Those who know me know that I am not inclined towards excessive cheerfulness. I tend toward skepticism, even pessimism. Yet I think librarians have generally done a good job of meeting the challenges presented by technology, and I expect print to be around longer than I will. What we are seeing in law firms at the present time, I believe, is the first flush of real enthusiasm for technology from lawyers themselves, with too little hands-on experience to appreciate its difficulties and limitations. Lawyers were very slow to become involved with technology. Although their firms long ago implemented word processing, time and billing programs, computerized docketing, case management and other applications, lawyers, and especially senior lawyers, kept all this at arm's length, and it fell to staff, including librarians, to make it work. Many librarians went through this initial enthusiasm for technology years ago when we first glimpsed the possibilities it seemed to offer.3 Now, chastened considerably by day-to-day reality, we have not exactly given up on technology, but we are much more clearly aware of its problems. While there are still many librarians eagerly looking forward to the virtual library, their vision dimmed perhaps by technolust,4 many of us now see a future in which print resources will continue to be important for some time, while the truly insane rate of technological change and other factors will place some limits on the shift to electronic resources.

But there is a real danger in the fact that many law firms are now just not on the same page with their librarians. These firms have been persuaded that CD-ROMs can replace books, and that everything is available on the Internet anyway (only a slight exaggeration). Hence, while many librarians are now inclined to see CD-ROM as an interim or "bridge" technology and are reluctant to commit further to it, some lawyers are demanding that space for the library be eliminated, or maybe just cut in half, for the present. Not long ago, we were concerned that firms were not able to use Westlaw and Lexis effectively because decision-makers in the firm did not understand CALR and were inclined to place undue restrictions on its use. Now, it seems, these same decision-makers want to make the leap to the electronic library immediately, if not sooner. The danger is that many firms are now rushing to replace books with technology without really knowing what they are getting into. This often puts their librarians in the uncomfortable position of having to argue against lawyers' newfound enthusiasm for technology. To these lawyers, it can seem as though it is librarians who are now technophobes, a strange bit of irony.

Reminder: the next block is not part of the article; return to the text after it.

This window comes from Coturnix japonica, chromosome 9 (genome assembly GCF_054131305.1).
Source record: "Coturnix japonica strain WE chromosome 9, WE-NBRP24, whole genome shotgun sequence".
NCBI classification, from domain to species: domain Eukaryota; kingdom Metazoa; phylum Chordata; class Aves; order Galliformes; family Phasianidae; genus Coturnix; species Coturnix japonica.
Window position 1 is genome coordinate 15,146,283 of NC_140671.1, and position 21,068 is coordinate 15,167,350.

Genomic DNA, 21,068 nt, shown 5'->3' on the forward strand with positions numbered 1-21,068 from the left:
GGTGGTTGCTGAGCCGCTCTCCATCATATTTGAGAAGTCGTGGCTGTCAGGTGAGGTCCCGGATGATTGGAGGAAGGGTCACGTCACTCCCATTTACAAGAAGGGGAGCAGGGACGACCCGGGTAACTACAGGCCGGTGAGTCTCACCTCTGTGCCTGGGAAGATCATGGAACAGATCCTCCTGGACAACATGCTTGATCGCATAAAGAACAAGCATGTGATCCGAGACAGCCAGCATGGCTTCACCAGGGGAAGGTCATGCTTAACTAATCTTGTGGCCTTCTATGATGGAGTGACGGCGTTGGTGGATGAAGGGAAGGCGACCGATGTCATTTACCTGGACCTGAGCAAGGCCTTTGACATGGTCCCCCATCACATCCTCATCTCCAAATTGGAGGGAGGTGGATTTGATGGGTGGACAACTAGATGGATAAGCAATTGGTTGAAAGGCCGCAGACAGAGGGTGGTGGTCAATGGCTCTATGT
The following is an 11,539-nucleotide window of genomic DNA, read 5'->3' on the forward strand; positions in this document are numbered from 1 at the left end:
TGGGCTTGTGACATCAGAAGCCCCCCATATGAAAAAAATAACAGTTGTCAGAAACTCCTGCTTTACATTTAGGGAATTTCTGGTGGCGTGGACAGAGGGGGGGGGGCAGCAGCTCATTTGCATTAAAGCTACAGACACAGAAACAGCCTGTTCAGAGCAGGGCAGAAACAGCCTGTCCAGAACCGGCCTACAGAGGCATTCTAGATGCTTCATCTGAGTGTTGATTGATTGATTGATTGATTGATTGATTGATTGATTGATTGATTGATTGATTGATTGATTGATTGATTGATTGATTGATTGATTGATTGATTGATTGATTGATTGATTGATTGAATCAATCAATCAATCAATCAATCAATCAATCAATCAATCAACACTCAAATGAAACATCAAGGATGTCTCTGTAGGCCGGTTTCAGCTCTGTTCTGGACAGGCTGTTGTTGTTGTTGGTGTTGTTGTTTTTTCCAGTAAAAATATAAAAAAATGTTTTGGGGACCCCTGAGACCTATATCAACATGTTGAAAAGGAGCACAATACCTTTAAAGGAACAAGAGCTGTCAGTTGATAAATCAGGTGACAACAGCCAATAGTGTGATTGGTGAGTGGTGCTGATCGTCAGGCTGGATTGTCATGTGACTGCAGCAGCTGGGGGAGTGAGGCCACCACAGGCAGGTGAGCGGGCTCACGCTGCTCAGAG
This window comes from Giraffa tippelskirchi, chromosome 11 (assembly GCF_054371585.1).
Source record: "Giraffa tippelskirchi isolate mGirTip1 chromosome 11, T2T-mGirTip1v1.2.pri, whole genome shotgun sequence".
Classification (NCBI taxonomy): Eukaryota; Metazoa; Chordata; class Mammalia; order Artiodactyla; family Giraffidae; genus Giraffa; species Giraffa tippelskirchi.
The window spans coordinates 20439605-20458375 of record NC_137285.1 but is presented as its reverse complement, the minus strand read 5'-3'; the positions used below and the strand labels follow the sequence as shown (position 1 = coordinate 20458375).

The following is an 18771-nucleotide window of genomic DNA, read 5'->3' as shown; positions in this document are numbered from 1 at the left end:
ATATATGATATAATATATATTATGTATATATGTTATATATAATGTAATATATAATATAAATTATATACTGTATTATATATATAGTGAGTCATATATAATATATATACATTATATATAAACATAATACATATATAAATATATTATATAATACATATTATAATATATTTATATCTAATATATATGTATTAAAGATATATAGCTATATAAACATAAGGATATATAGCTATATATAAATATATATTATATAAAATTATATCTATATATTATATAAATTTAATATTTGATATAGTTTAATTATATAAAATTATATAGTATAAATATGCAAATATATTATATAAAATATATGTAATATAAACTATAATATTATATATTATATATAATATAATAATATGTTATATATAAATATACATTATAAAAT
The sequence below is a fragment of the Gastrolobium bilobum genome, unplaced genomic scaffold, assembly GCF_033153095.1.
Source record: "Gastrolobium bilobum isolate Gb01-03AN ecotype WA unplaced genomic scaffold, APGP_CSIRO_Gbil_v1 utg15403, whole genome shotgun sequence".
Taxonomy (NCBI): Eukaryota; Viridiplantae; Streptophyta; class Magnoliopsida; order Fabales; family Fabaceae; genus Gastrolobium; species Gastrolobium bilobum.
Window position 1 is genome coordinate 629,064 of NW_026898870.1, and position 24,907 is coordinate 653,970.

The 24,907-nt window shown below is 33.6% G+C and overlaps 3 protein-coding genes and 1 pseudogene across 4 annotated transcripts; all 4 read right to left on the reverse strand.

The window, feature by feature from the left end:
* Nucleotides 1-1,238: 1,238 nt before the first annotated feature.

Lawyers' new rush to embrace technology is being driven by several factors. In the early '90s, when it was clear that the rapid expansion of the '80s was over, many firms found that they had expanded too rapidly. They found themselves in a newly competitive market, and old loyalties were no longer sufficient to preserve client relationships. Law firms were scrambling to meet the requirements of their clients and potential clients. They were well behind the corporate world in their utilization of technology, and clients demanded that they catch up, since in the corporate world it was at that time taken for granted that it would lead to greater productivity and lower costs.5 Clients expected to be able to contact their lawyers by e-mail, and to have access to information regarding the status of their matters being handled by the firm. Technophobia became definitely uncool.